12:00 PM UTC
Match 30
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3:00 PM UTC
Match 32
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6:00 PM UTC
Match 31
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Saudi Arabia
2:00 PM UTC Jun 25, 2018
Match 34
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2:00 PM UTC Jun 25, 2018
Match 33
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6:00 PM UTC Jun 25, 2018
Match 35
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6:00 PM UTC Jun 25, 2018
Match 36
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Duarte: Dunga's return is complicated


World Cup ups and downs, Part 5

And then there were four. After a tense set of quarterfinals, Iain Macintosh tells us whose reputation has just been enhanced and whose has taken a bit of a dip.



Indomitable at the back and unstoppable at the front, Mats Hummels gave a near-perfect performance for Germany in their quarterfinal clash with France. Even more impressive, he did it all after missing the second-round battle against Algeria with the flu. You have to feel sorry for Raphael Varane. As the French defender moved in to contest Toni Kroos' lofted free kick, Hummels simply rolled him away as if he were moving furniture and powered home the match-winning header. Germany's enormous stock of attacking midfielders is the envy of most of Europe, but the defenders aren't too bad, either.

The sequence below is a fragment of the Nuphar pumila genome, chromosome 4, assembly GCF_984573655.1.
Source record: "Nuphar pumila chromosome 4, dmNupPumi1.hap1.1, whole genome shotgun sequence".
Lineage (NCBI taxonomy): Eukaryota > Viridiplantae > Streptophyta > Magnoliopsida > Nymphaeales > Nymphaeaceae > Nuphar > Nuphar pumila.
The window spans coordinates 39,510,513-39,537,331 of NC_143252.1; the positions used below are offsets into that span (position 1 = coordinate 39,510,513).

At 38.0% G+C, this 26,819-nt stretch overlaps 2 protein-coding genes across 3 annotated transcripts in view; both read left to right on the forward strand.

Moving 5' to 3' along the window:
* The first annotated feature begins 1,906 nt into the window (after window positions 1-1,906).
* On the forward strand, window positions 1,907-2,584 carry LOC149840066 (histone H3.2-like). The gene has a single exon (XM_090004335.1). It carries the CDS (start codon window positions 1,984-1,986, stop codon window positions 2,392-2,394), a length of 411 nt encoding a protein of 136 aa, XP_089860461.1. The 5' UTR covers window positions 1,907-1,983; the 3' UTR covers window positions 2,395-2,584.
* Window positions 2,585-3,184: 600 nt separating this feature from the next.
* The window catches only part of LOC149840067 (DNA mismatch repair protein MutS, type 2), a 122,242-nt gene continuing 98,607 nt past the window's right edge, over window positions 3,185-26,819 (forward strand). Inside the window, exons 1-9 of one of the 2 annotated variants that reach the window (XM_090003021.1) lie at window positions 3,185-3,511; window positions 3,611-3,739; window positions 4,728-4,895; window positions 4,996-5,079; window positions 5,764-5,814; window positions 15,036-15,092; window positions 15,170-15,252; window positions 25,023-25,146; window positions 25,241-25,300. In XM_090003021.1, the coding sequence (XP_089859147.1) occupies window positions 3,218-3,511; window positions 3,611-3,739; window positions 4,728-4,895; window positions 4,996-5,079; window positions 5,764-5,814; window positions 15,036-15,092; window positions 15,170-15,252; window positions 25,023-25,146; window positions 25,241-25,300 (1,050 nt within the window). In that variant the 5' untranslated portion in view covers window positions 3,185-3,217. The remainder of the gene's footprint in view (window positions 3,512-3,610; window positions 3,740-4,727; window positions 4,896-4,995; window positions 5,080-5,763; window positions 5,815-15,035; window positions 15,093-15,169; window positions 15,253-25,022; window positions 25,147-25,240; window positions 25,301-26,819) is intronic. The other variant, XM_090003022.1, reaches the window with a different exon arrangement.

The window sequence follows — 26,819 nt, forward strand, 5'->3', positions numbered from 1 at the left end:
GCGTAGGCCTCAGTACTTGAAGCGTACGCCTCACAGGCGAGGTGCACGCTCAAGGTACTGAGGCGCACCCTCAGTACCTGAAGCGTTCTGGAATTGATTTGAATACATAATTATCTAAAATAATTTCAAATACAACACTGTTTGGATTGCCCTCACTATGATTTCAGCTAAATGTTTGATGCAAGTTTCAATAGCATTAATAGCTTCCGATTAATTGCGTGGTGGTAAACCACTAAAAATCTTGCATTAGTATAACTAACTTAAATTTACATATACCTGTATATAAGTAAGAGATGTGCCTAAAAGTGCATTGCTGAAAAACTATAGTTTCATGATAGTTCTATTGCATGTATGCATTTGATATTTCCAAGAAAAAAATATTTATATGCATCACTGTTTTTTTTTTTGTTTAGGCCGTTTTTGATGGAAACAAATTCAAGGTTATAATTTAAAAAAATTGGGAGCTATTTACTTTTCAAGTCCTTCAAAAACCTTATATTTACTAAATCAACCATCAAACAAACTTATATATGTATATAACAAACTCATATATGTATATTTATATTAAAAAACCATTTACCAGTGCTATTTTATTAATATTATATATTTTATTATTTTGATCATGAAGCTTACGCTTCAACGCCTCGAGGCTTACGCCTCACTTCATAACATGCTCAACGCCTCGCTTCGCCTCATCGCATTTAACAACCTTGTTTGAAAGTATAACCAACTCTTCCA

This Argentina side may not be the most exciting or expressive we've ever seen, but you would not want to mess around with them in the middle of the park. That is where the shadows lie. Javier Mascherano was so mobile against Belgium that he was essentially his own defensive midfield partnership. Every time Belgium broke through the middle, the wild-eyed Barcelona man was there to shut them straight down. Any discussion on Argentina is obviously dominated by Lionel Messi, but if you're looking for one player who really encapsulates this team, you're looking for Mascherano.


After a miserable run of four games without a goal, Gonzalo Higuain finally scored against Belgium, and nearly added another later on. Manager Alejandro Sabella has been unstinting in his support of his misfiring striker who has been swiping and hacking like a first-time golfer all summer. His loyalty has been vindicated. Higuain's finish, a kind of vengeful swipe as the ball went past, was lovely. His near-miss later could have been even better. If you've ever wanted a clear indication of the effect of confidence on a striker, Higuain's gleeful nutmegging of Vincent Kompany, followed swiftly by a vibrating crossbar, was it.